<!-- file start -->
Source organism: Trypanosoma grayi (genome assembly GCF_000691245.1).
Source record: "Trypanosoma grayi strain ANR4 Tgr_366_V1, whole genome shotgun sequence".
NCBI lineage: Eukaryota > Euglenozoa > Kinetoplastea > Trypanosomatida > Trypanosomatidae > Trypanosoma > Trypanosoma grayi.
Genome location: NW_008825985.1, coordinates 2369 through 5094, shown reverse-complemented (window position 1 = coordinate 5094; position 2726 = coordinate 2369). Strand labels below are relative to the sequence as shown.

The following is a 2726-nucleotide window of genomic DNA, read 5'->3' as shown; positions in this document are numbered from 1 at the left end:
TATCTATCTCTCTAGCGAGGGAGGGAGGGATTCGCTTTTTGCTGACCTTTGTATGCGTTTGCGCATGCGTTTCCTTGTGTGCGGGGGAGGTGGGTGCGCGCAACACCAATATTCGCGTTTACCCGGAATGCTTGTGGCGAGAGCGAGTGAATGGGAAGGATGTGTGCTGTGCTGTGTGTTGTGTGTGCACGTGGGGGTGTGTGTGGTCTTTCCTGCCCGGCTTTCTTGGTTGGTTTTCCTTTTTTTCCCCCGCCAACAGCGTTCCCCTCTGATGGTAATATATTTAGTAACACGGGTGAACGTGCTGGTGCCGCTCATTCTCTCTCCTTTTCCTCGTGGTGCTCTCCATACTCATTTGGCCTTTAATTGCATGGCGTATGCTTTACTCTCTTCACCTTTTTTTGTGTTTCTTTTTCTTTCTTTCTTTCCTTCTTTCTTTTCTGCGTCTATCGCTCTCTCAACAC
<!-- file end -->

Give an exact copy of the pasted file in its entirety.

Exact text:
Source organism: Trypanosoma grayi (genome assembly GCF_000691245.1).
Source record: "Trypanosoma grayi strain ANR4 Tgr_366_V1, whole genome shotgun sequence".
NCBI lineage: Eukaryota > Euglenozoa > Kinetoplastea > Trypanosomatida > Trypanosomatidae > Trypanosoma > Trypanosoma grayi.
Genome location: NW_008825985.1, coordinates 2369 through 5094, shown reverse-complemented (window position 1 = coordinate 5094; position 2726 = coordinate 2369). Strand labels below are relative to the sequence as shown.

The following is a 2726-nucleotide window of genomic DNA, read 5'->3' as shown; positions in this document are numbered from 1 at the left end:
TATCTATCTCTCTAGCGAGGGAGGGAGGGATTCGCTTTTTGCTGACCTTTGTATGCGTTTGCGCATGCGTTTCCTTGTGTGCGGGGGAGGTGGGTGCGCGCAACACCAATATTCGCGTTTACCCGGAATGCTTGTGGCGAGAGCGAGTGAATGGGAAGGATGTGTGCTGTGCTGTGTGTTGTGTGTGCACGTGGGGGTGTGTGTGGTCTTTCCTGCCCGGCTTTCTTGGTTGGTTTTCCTTTTTTTCCCCCGCCAACAGCGTTCCCCTCTGATGGTAATATATTTAGTAACACGGGTGAACGTGCTGGTGCCGCTCATTCTCTCTCCTTTTCCTCGTGGTGCTCTCCATACTCATTTGGCCTTTAATTGCATGGCGTATGCTTTACTCTCTTCACCTTTTTTTGTGTTTCTTTTTCTTTCTTTCTTTCCTTCTTTCTTTTCTGCGTCTATCGCTCTCTCAACAC